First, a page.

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Gennaro takes commanding lead in City Council District 24 primary race

City Councilmember James Gennaro. Photo courtesy of campaign

After winning a special election earlier this year to represent Council District 24, Democratic incumbent James Gennaro has taken the lead in the June 22 primary race, having secured nearly 60 percent of the vote, according to unofficial results from the New York City Board of Elections. 

Gennaro collected 59.69 percent of the vote (6,319 votes), with 99 percent of scanners reported as of the morning of Wednesday, June 23.

Other Democratic candidates in the race include Moumita Ahmed (22.73 percent of the vote), Mohammed Uddin (8.27 percent of the vote) and Saifur Khan (8.42 percent of the vote). Because Gennaro secured more than 50 percent of the vote, a ranked-choice voting recount was not triggered in this race.

There are also two Republican candidates in the race — Timothy Rosen, who has secured 59.35 percent (435 votes), and Angelo King, who has received 36.29 percent (266 votes). 

Gennaro took office in February after winning about 60 percent of the vote in the city’s first election to use ranked-choice voting. He currently represents Kew Gardens Hills, Pomonok, Electchester, Fresh Meadows, Hillcrest, Jamaica Estates, Briarwood, Parkway Village, Jamaica Hills and Jamaica.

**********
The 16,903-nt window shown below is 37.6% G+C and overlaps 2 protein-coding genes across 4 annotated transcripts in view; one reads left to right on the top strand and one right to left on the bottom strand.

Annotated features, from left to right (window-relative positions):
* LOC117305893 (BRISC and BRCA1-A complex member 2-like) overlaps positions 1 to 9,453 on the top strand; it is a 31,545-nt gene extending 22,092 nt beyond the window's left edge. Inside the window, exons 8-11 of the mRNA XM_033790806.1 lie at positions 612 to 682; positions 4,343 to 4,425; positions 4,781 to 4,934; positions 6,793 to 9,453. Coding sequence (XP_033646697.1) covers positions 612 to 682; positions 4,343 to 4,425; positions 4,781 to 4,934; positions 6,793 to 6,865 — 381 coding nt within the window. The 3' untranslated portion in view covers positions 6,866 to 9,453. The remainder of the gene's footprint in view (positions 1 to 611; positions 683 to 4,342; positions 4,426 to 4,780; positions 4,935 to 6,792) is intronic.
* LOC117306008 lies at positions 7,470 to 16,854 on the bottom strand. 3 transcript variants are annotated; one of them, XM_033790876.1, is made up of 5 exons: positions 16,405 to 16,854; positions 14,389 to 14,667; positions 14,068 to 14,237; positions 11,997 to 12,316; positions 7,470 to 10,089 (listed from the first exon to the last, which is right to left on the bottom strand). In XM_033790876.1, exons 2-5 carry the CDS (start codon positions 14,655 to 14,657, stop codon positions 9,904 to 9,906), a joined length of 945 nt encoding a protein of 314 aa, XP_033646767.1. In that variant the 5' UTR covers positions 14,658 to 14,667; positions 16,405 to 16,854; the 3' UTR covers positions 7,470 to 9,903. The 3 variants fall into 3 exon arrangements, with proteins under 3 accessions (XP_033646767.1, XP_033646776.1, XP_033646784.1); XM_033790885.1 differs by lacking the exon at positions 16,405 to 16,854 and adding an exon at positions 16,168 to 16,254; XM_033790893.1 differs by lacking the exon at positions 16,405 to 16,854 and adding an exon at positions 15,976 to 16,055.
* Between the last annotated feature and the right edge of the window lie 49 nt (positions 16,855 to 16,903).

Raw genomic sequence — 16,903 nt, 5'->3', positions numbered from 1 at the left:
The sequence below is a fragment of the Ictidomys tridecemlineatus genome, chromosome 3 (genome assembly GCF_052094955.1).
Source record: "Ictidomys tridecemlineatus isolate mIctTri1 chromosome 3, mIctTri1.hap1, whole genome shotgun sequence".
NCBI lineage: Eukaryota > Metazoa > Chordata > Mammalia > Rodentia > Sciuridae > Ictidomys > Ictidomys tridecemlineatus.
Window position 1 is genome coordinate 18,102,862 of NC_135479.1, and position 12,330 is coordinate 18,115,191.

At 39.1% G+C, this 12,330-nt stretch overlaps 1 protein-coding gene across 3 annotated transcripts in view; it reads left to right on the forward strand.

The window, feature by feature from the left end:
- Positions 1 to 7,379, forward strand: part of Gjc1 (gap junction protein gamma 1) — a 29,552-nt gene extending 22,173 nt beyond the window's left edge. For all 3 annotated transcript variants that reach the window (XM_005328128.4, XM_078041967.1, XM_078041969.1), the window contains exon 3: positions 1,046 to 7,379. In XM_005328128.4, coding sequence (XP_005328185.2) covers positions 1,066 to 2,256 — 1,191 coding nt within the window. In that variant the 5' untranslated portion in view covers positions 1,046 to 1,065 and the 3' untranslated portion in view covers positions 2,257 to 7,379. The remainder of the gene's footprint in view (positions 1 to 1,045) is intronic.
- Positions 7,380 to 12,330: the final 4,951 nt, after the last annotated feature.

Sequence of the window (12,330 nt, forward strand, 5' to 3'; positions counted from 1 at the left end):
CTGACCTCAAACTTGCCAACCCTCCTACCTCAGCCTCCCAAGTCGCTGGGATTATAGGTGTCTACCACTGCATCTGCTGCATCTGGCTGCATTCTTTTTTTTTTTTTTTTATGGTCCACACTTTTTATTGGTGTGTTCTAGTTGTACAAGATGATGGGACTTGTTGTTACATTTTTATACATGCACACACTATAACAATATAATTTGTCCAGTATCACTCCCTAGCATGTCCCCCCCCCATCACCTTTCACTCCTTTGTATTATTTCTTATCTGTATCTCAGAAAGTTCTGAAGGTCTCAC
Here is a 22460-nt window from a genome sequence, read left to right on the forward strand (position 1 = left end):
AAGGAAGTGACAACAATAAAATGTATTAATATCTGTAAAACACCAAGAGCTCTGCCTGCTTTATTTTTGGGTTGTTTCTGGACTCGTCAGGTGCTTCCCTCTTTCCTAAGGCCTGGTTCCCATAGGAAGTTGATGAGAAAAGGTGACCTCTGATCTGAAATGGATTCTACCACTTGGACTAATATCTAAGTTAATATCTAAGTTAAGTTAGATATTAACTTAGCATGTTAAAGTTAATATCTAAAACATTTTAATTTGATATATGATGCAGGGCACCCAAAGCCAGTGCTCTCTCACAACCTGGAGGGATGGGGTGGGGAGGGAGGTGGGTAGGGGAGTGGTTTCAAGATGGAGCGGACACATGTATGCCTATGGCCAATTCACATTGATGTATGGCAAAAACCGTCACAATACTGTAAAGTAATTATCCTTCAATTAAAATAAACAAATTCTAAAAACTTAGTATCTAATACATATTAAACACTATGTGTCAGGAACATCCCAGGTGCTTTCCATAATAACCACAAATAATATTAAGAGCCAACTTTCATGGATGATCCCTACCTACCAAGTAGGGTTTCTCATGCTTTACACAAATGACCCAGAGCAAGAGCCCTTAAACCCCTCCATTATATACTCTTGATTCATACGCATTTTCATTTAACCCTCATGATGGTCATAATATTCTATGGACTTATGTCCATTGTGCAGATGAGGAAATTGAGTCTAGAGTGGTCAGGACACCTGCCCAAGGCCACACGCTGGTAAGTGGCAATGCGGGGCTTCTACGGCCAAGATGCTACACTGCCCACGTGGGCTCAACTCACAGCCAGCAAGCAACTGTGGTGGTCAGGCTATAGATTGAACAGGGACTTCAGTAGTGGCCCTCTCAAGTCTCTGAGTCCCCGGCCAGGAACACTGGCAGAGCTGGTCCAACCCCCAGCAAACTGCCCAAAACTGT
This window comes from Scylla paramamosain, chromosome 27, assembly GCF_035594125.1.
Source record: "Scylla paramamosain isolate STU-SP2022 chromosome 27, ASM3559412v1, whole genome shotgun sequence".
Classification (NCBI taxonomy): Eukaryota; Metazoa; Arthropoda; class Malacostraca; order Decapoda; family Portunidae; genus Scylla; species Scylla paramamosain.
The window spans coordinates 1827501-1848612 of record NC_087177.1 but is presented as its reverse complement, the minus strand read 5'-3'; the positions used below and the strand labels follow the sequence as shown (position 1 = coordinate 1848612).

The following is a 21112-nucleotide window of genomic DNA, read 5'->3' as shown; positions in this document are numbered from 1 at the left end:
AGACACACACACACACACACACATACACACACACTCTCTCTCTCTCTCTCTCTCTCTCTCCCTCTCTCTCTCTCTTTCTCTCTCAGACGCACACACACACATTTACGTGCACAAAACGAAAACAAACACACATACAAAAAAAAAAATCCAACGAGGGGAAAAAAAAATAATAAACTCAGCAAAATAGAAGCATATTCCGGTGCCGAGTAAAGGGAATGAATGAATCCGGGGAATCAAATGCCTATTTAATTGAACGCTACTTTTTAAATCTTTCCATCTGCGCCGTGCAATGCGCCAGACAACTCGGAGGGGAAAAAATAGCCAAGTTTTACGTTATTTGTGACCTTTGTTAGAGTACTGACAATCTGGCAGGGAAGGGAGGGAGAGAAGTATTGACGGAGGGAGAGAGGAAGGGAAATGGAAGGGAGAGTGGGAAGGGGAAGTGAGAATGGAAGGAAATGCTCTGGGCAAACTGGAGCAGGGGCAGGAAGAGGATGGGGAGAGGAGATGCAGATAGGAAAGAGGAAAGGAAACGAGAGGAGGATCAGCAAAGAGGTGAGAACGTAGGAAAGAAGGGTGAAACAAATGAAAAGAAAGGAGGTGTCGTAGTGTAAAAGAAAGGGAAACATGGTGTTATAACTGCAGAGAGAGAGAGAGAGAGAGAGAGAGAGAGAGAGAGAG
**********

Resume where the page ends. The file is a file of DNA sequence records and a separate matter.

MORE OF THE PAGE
In a statement to QNS, Gennaro said he is looking forward to the final certified results of the primary election and is hoping for a victory in the November general election. 

“I am very thankful for the tremendous support I received in the Democratic primary election in which our campaign garnered almost 60 percent of the vote on election night and early voting results,” Gennaro said. “To receive such support is overwhelming and most gratifying. It is a great honor and privilege to serve this community, and very humbling to have earned the trust of so many.” 

Gennaro, a resident of Jamaica Estates, cited his depth of experience and legislative achievement with the City Council when he represented District 24 from 2002 to 2013. He has also previously served as deputy commissioner for the New York State Department of Environmental Conservation and an adjunct professor at Queens College. 

Ahmed, a community organizer who ran a grassroots campaign, announced her concession from the race on Twitter

“We’re proud of the progress we made to engage working-class people in our communities to stand up to billionaire developers,” Ahmed said. “We concede, for this moment, for this race. But the movement for housing justice continues, and we’ll be at the front lines to fight for us.”

Uddin and Khan did not respond to QNS’s request for comment before publication.

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